35 A.B.A. J. 641 (1949)
World Law or World Anarchy: The Case for a World Federal Government

handle is hein.journals/abaj35 and id is 643 raw text is: World Law or World Anarchy:
The Case for a World Federal Government
by W. T. Holliday - of the Ohio Bar'

E Mr. Holliday's thesis is that the world is in the throes of a revolution, and that
from that revolution some form of world government will emerge. He believes that
it is not a question of whether we shall have world government, but whether that
world government shall be dominated by Russia or the United States, or it shall
be a reasonable limited federal world government. Prepared from a speech delivered
to the State Bar luncheon honoriRg the district and county attorneys of Texas, this
article is a stimulating statement of the case of the United World Federalists, of which
Mr. Holliday is Vice President.

0 Even lawyers may sometimes for-
get that law and courts are the bed-
rock of our domestic society. The
late John Chipman Gray, of Har-
vard, used to admonish his students
every year, at an early point in his
course on evidence, that they should
bear in mind that the fundamental
purpose of the courts is to keep the
peace. Improvement of law and jus-
tice is a corollary purpose, but the
fundamental function of courts is to
keep the peace.
From their earliest, most primitive
clays, men found that they could not
live in a state of anarchy. When they
first came out of the caves or down
from the trees to live with other
men, they found they could have no
security, no freedom, no peace, ex-
cept under a rule of law, some kind
of government. Outside the tribe or
clan was anarchy, and this resulted
in continual intertribal wars until,
by force or agreement, tribes com-
bined. This process of expansion of
the group, and removal of inter-

group anarchy, continued over the
ages until nations removed the no-
man's-land of anarchy between bar-
onies and principalities and provin-
cial states, and nations became the
units of law and order.
But this expansion of the area of
law and order stopped at national
borders. Today we still have the no-
man's-land  between   nations, in
which there is nothing but anarchy
so crude that people would not en-
dure it for one moment within the
borders of their nations.
Political Unity Will Follow
World's Physical Unity
We are in the midst of a world revo-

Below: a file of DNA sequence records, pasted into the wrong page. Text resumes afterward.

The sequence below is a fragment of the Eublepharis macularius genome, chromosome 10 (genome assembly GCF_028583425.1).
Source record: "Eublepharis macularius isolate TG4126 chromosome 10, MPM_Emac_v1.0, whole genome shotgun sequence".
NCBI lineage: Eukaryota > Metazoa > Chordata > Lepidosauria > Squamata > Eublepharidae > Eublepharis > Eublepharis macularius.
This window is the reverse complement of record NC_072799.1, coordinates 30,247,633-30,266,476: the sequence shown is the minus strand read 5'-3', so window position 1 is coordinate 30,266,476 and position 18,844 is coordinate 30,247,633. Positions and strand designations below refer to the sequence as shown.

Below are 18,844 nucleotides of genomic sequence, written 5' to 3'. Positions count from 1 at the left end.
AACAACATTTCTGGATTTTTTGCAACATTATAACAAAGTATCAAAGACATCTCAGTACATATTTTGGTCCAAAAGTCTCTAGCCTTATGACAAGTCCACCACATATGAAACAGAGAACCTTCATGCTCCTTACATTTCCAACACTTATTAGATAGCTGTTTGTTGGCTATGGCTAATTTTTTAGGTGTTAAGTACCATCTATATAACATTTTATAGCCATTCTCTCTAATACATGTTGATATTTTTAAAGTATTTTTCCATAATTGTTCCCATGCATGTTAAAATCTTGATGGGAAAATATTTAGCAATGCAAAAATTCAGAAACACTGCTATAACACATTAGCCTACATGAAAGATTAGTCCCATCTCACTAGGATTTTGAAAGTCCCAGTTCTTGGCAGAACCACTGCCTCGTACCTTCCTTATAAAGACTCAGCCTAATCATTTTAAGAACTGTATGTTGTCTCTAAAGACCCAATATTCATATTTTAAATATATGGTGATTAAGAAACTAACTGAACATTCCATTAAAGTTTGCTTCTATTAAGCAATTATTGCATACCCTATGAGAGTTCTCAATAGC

lution which makes the continuance
of such international anarchy incon-
sistent, to put it mildly, with civili-
zation's survival. The Industrial Rev-
olution brought the world closer to-
gether through interdependence for
raw  materials and  manufactured
products. The rapid technological

and scientific developments of more
recent years have reduced the world
to a single unit physically and eco-
nomically, although not socially, cul-
turally or politically. Social and ctal-
tural differences can continue -with-
out essential danger to the world,
but a world which has physically be-
come one cannot have peace and
security except through a political
unity which removes the no-man's-
land of anarchy between nations.
The physical unity of the world will
inevitably produce some sort of po-
litical unity.
It is frequently said, however, that
men are so pugnacious that they like
war, and so there is no hope of end-
ing war until human nature changes.
History shows that this is just not
true. Men continually fight when
they are in a state of anarchy; they
cannot help it. But when the area of
anarchy is removed and law and or-
der take its place, the resort to force
and violence becomes so rare that it
is news, and in modern society gets
headlines in the newspapers.
It has been a peculiar quality of
man that when law requires him to
settle his disputes in courts of law,
he accepts as a matter of course the
decisions of the courts, even though
they be against him. Not so many
centuries ago in England there was
a rather formalized trial by combat.
If a dispute arose the contestants put

August, 1949 • Vol. 35 641

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